6. yahtzeebutterfly

    I think this tweet from a Ferguson protester is on topic on this page:

    deray mckesson @deray · 1m 1 minute ago
    “We protest not to affirm the worth of our lives, but to expose the depth of the evil we face.”


    • Yahtzee,
      The same motivations were shown during the Civil Rights Movement, and then like now, there were people who applied their own wrongful perceptions upon the demonstrators. Unlike now, the people then did not feel the need to have to always defend themselves. The opposition was on the street — not computers. I admire the way that Deray and others set the opposition straight, but wish they did not have to do it. If what the demonstrators want and where they want it has no effect on the opposition, then the opposition should shut up.


  7. crustyolemothman

    How do the various law enforcement agencies regain (or in some cases establish) trust by the people they serve? Is there actually a solution that is truly workable? Is unequal enforcement amongst various groups (as some have suggested) a solution or merely a band aid? When we have a situation where the highest law enforcement agency in the nation is unable to actually tell us a realistic figure on how many people have been killed in the arrest process, how can they be entrusted to fairly treat all citizens of this nation? Are we doomed to fail as a nation because we can not (or perhaps refuse) to take steps to ensure that all people are treated equally and no person is given a pass for a criminal act due to that persons race, gender or sexual orientation? It seems that too often we seek only to solve problems that involve us and ignore the problems that others face. Perhaps if we would spend more time actually looking at problems with out prejudice on our part, we would realize that we can make a difference in not only our own lives but the lives of our fellow citizens as well.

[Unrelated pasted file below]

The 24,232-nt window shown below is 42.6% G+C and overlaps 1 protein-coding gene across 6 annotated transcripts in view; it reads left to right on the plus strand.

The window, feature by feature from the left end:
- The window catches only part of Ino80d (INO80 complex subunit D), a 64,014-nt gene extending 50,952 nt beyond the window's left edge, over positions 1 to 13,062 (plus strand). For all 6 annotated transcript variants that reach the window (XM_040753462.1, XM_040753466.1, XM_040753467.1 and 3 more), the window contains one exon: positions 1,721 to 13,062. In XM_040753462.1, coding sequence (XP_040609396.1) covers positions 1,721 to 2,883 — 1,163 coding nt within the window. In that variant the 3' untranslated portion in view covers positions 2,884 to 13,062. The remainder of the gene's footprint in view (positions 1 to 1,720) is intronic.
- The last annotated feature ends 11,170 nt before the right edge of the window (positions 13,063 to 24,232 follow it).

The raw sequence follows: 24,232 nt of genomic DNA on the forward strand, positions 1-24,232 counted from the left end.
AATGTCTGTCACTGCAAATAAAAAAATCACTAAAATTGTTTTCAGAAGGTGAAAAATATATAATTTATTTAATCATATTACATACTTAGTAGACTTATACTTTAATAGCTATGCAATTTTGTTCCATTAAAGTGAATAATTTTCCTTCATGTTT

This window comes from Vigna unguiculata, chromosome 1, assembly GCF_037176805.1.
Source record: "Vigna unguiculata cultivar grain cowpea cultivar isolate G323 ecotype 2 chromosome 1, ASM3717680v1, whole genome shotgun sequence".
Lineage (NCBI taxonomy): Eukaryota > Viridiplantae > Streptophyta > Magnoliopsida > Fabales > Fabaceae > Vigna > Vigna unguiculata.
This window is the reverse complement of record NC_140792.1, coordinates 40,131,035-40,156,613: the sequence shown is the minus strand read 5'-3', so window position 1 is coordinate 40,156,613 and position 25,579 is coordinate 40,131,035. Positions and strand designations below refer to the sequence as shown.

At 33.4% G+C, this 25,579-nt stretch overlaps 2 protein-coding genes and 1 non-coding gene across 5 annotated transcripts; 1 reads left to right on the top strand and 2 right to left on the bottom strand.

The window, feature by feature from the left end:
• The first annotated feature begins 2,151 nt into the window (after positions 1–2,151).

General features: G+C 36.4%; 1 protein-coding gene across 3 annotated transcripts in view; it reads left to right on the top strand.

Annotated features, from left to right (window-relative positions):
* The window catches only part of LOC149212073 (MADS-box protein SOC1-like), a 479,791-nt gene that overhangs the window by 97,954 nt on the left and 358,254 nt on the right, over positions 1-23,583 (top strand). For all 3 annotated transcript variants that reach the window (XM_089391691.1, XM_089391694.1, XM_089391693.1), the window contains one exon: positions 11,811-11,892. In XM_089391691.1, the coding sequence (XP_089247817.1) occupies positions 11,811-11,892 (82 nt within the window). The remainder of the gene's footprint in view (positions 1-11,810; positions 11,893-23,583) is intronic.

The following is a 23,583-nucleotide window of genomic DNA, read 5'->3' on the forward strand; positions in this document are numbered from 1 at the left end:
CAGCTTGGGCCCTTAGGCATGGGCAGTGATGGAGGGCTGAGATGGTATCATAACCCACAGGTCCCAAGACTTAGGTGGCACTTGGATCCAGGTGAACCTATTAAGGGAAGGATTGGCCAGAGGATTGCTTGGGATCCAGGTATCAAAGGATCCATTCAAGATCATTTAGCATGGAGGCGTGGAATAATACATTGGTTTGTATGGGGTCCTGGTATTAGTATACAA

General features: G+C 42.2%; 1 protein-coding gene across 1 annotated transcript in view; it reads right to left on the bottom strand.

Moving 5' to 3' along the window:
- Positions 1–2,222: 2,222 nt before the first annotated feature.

Here is a link to a recent article that tells of the problems with establishing the truthful numbers for police involved deaths, but IMO it offers information, but no real solution…


    • crustyolemothman

      I think this site has been mentioned here before, but it can’t hurt to post the link to it again. I can not vouch for the accuracy of the numbers, but I will give the folks that compiled the numbers credit for the attempt that they have made.


    • Mothman,

      How do the various law enforcement agencies regain (or in some cases establish) trust by the people they serve? Is there actually a solution that is truly workable?

      Million dollar questions. There are professions that are necessary. They come with a badge, or a license, or certifications. People respect and trust the showing of the profession, which pretty much removes the impression of individuality. When anyone in a profession does wrong, it impugns the profession. For instance, there are ministers, pastors and priests who have done horrible things, and their actions have impugned religion.

      The bottom line is that people are people, and their motivations to be a member of certain professions vary. As long as our trust in in people, we will be disappointed. People have their own prejudices. Take for instance a social worker who works in the field and who doesn’t like the smell of curry. If that social worker visits a house and smells curry, what comes to his/her mind? The food, or the people who cook with curry? If the people, then even without the smell of curry, will that social worker be unbiased in performing his/her job?

      To say it another way, people associate things with certain people and that effects how they perform their job.

      As far as police involved deaths, we will never get exact figures because some of those whose deaths are caused by police do not have family capable of making it known, nor the resources to pursue further investigation. Depending on their jurisdiction, they are at the mercy of inquests or police investigating police which gets them no where. The system sends people in vicious circles.


  8. yeseventhistoowillpass

    Those guys are just the tip my friend. The cops used to call Hunters Point Hill where low incone housing is… _ Island..


    • Hey Juan. Don’t make me guess the word that fills in the blank. I suppose that in order for the roaches to come out, the light has to be turned on. The more people advocate for equality, peace, and respect for everyone, the more roaches come out of the woodwork.


      • yeseventhistoowillpass

        Racism is rappent in the sfpd, my ex’s brother was on vice squad and he routinely said some pretty miserable things..


  9. yahtzeebutterfly

    deray mckesson retweeted
    Shaun King @ShaunKing · 27m 27 minutes ago

    “Be realistic.

    We must only know about a very tiny sliver of the racism in police departments. Imagine the emails being deleted nationwide.”